Not only is this the only place this word is used in John. It is the only place it is used in the entire New Testament — except for one book. John’s first letter. And there it is used seven times in five chapters. Just as Jesus called his friends “little children” the word becomes John’s favorite name for his flock, “little children.” A coincidence? Perhaps.
But consider this. Nowhere else in the New Testament does the term “new commandment” occur outside this story — except in John’s first and second letter. Of all the New Testament writers only John picked up on this term.
Beloved, I am writing you no new commandment, but an old commandment that you had from the beginning. The old commandment is the word that you have heard. 8 At the same time, it is a new commandment that I am writing to you, which is true in him and in you, because the darkness is passing away and the true light is already shining. (1 John 2:7–8).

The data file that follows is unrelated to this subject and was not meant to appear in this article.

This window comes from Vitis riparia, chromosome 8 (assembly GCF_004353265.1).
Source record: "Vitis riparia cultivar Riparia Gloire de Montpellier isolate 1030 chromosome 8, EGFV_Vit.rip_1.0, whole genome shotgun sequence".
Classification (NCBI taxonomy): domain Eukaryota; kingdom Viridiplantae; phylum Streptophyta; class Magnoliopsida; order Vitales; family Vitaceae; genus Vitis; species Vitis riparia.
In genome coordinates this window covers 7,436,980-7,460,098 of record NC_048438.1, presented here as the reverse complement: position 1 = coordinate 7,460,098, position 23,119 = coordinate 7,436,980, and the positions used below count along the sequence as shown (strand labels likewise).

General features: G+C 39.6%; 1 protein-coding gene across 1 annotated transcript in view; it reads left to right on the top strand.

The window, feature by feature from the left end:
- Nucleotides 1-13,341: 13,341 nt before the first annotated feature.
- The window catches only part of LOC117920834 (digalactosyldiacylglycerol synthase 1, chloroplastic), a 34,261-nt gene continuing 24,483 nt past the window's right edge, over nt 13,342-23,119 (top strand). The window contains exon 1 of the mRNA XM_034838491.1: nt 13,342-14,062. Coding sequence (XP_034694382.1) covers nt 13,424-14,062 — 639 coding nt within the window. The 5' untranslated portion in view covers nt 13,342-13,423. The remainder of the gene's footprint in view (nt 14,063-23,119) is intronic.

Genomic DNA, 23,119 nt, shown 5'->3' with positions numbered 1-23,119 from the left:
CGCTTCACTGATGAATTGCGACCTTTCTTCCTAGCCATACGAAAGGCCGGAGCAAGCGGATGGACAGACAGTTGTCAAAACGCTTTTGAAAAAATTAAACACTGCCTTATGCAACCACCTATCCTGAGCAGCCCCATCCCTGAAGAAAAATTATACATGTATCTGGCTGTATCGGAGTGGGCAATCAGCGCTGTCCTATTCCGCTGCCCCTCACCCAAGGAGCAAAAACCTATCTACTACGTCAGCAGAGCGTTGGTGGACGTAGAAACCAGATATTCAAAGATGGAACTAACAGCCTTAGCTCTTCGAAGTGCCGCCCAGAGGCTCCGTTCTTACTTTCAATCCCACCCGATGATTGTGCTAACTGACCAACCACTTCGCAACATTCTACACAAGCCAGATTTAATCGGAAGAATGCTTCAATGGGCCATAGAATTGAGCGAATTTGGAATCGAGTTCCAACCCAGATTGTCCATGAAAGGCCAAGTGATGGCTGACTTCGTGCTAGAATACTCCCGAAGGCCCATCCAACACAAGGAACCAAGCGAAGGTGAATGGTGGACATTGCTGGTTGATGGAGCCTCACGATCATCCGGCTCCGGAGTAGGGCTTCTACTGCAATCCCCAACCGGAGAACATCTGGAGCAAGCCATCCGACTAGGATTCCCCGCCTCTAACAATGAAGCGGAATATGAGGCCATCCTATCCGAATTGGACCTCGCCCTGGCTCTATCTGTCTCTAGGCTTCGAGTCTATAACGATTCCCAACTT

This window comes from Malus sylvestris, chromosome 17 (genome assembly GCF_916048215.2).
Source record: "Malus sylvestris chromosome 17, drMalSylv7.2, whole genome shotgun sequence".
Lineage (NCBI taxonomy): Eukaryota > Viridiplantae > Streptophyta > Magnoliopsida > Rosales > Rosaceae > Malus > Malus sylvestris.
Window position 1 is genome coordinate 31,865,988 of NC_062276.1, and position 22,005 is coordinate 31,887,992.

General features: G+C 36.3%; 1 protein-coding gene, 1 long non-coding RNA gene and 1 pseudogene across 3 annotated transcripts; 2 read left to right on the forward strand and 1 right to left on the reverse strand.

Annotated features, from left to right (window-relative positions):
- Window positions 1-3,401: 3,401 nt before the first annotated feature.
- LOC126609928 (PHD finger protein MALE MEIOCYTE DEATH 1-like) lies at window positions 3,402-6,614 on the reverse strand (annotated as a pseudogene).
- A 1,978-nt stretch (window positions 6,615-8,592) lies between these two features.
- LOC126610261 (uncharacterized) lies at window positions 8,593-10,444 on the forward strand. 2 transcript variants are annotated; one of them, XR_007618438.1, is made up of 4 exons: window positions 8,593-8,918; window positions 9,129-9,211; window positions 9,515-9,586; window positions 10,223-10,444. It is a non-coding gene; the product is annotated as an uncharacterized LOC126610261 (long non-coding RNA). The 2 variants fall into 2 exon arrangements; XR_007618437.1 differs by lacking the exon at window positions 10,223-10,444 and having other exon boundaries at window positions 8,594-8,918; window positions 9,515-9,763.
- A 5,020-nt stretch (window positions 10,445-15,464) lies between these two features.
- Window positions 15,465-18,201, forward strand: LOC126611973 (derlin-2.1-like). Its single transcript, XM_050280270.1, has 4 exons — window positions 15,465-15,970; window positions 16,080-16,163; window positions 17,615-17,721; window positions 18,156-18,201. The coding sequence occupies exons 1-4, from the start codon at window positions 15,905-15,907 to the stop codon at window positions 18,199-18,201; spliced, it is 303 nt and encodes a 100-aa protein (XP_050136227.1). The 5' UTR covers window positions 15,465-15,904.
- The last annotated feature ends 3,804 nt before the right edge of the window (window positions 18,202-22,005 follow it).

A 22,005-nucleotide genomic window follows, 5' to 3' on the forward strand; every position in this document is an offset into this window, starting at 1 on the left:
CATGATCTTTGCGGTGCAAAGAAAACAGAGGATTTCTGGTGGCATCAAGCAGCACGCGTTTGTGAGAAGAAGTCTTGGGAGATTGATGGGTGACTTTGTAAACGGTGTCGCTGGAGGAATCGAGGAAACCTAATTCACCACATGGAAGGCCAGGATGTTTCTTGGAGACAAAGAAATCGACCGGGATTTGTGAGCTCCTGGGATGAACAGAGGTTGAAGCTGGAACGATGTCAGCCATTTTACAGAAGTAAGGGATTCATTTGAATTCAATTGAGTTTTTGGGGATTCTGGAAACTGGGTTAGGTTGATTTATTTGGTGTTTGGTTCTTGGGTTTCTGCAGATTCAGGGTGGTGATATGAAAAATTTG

So I feel constrained to believe that John was profoundly moved and shaped by this moment at the last supper. And the connections with his first letter incline me to think that the earliest and most authoritative commentary on the new commandment in John 13:34–35 is what John says about it in his first letter.
Here are two striking things about the way John handles Jesus’s new commandment.
The Love of God — Our Model
First, nowhere in any of his letters does John refer directly to the love of Jesus for his disciples. So he never says: “Love each other the way Jesus loved you.” He always talks about the love of God for his children. The love of the Father. When Jesus comes into the picture, the point is: God loved us in giving Jesus for us. And when it comes to the one we should model our love on, John doesn’t say Love like Jesus. He says, Love like God:
In this is love, not that we have loved God but that he loved us and sent his Son to be the propitiation for our sins. 11 Beloved, if God so loved us, we also ought to love one another. (1 John 4:10–11).
What are we to make of this? What I make of it is that this is exactly the way I would expect the writer of the John’s Gospel to talk. As John thought back on that moment with the betrayal in motion, the glory of God about to shine, Jesus leaving, and love binding, what overcomes him is the thought: I was leaning on the shoulder of God. God had put Judas in motion. God was about to be glorified on the cross. God told us to love each other like Jesus — that is, like God.